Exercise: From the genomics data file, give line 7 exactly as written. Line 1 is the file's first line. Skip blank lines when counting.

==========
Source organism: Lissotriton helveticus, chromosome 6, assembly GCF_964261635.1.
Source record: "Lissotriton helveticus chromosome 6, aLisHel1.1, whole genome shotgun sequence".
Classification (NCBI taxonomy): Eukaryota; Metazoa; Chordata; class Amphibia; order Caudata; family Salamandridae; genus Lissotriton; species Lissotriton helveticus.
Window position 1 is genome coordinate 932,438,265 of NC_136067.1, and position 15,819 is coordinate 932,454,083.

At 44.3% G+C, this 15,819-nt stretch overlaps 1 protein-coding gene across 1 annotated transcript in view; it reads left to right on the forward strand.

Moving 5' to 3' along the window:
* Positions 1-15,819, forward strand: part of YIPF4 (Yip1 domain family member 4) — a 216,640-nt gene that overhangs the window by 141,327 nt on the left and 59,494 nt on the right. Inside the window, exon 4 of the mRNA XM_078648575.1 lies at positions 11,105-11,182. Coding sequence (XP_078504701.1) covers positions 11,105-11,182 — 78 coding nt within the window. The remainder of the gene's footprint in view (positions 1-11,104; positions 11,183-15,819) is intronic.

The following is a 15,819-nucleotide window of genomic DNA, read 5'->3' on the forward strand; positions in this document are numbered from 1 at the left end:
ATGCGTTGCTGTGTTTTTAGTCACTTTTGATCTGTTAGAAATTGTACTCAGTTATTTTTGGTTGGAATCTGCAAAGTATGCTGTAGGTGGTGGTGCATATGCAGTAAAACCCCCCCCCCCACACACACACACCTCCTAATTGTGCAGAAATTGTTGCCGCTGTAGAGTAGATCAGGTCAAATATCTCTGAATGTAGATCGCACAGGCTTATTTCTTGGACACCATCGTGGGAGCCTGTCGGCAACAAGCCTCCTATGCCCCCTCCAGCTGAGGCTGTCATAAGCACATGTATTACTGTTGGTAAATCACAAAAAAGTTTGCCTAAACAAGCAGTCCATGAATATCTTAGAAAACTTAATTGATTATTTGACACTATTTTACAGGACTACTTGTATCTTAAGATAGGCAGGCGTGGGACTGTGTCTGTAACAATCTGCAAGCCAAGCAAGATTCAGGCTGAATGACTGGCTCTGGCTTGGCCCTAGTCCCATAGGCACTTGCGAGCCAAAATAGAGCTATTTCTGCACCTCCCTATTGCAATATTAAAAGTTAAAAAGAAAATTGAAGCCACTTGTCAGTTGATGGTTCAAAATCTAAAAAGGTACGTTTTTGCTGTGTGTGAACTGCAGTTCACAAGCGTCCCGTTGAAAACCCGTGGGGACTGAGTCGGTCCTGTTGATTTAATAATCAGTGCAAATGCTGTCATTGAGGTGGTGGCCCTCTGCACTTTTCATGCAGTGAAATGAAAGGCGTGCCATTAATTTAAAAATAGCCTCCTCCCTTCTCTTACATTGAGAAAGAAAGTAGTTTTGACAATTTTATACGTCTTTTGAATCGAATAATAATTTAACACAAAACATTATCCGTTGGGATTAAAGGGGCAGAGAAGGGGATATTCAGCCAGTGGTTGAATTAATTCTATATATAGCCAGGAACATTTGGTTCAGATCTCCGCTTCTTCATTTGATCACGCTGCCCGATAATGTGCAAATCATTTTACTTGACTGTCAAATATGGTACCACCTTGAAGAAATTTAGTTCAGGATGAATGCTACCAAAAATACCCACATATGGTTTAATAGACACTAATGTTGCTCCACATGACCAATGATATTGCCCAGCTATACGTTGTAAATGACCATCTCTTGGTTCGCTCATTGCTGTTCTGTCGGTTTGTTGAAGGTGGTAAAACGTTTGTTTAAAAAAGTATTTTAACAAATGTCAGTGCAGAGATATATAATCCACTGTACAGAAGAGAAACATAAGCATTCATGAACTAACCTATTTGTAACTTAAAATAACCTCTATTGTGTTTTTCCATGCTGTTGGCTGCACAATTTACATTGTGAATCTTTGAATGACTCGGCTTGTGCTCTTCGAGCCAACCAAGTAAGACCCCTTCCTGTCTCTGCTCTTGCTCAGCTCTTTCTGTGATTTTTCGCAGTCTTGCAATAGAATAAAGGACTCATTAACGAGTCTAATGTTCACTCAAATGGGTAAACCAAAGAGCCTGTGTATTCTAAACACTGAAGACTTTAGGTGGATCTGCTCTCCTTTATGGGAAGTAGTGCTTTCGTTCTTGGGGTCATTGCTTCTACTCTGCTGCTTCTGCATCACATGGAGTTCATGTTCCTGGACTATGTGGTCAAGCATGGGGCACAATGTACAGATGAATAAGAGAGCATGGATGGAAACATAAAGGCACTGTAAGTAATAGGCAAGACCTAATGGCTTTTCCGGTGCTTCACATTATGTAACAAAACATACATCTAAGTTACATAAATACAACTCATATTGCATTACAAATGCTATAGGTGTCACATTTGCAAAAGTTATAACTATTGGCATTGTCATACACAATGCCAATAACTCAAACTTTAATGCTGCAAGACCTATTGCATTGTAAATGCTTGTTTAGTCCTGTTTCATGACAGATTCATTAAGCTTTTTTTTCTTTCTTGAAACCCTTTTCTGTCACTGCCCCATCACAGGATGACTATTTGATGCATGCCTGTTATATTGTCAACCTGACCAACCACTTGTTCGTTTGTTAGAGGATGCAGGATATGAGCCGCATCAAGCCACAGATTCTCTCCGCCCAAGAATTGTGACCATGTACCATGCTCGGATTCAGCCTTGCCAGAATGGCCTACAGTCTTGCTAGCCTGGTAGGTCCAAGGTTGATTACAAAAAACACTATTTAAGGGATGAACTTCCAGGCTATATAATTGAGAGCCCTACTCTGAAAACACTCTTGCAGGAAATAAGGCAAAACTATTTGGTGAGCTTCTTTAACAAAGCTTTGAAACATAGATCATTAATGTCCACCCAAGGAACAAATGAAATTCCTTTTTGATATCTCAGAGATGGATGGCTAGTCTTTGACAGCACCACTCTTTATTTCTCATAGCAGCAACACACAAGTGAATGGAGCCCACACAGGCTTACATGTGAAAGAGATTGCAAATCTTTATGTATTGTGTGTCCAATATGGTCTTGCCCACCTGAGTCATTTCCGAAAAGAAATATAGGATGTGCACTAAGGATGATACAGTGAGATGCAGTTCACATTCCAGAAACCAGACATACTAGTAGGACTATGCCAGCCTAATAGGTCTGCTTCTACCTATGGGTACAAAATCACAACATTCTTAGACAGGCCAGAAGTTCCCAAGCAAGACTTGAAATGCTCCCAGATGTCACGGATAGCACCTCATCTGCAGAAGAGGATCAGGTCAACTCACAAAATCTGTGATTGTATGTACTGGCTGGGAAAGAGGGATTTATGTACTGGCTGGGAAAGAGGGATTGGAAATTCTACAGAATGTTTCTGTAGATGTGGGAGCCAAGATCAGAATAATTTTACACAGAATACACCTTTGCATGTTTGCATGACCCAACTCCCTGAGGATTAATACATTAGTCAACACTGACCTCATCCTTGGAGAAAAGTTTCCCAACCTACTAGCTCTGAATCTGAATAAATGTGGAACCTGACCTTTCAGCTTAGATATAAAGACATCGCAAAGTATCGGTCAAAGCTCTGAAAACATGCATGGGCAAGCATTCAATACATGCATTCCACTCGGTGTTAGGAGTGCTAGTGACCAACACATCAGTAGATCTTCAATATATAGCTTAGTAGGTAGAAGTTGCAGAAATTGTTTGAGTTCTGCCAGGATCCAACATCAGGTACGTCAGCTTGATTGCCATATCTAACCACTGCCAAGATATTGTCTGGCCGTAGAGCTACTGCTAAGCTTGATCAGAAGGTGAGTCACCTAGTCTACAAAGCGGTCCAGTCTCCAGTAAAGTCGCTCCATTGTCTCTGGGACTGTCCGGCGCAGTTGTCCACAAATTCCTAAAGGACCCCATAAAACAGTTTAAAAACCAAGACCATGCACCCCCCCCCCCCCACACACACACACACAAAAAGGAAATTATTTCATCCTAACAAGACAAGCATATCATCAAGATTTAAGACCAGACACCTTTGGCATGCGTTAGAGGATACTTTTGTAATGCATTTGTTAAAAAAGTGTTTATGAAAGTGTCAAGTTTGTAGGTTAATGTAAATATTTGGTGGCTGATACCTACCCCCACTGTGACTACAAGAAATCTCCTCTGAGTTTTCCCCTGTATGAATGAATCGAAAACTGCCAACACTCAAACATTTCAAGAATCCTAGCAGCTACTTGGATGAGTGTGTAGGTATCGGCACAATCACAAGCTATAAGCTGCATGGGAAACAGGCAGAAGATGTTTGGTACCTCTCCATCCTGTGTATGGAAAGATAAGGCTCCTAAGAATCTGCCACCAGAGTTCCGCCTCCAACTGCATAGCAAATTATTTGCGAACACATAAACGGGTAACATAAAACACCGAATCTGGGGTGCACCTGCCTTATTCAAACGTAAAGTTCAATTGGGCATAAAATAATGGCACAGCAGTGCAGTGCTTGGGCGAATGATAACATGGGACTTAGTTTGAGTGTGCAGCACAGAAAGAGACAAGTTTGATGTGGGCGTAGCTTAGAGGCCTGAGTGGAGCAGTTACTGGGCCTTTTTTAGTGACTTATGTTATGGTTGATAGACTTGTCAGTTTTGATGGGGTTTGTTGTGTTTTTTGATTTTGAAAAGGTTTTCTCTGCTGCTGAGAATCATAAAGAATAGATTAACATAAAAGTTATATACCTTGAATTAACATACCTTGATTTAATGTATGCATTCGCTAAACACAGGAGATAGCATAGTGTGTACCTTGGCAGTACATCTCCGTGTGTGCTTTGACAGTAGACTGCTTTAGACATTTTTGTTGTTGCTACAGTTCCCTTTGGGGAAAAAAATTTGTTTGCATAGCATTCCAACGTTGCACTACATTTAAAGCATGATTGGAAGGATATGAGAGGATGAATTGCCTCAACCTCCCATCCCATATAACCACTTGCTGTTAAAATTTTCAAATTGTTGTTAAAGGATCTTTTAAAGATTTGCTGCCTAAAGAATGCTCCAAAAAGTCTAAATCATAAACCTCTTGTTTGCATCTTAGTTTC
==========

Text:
* Positions 1-15,819, forward strand: part of YIPF4 (Yip1 domain family member 4) — a 216,640-nt gene that overhangs the window by 141,327 nt on the left and 59,494 nt on the right. Inside the window, exon 4 of the mRNA XM_078648575.1 lies at positions 11,105-11,182. Coding sequence (XP_078504701.1) covers positions 11,105-11,182 — 78 coding nt within the window. The remainder of the gene's footprint in view (positions 1-11,104; positions 11,183-15,819) is intronic.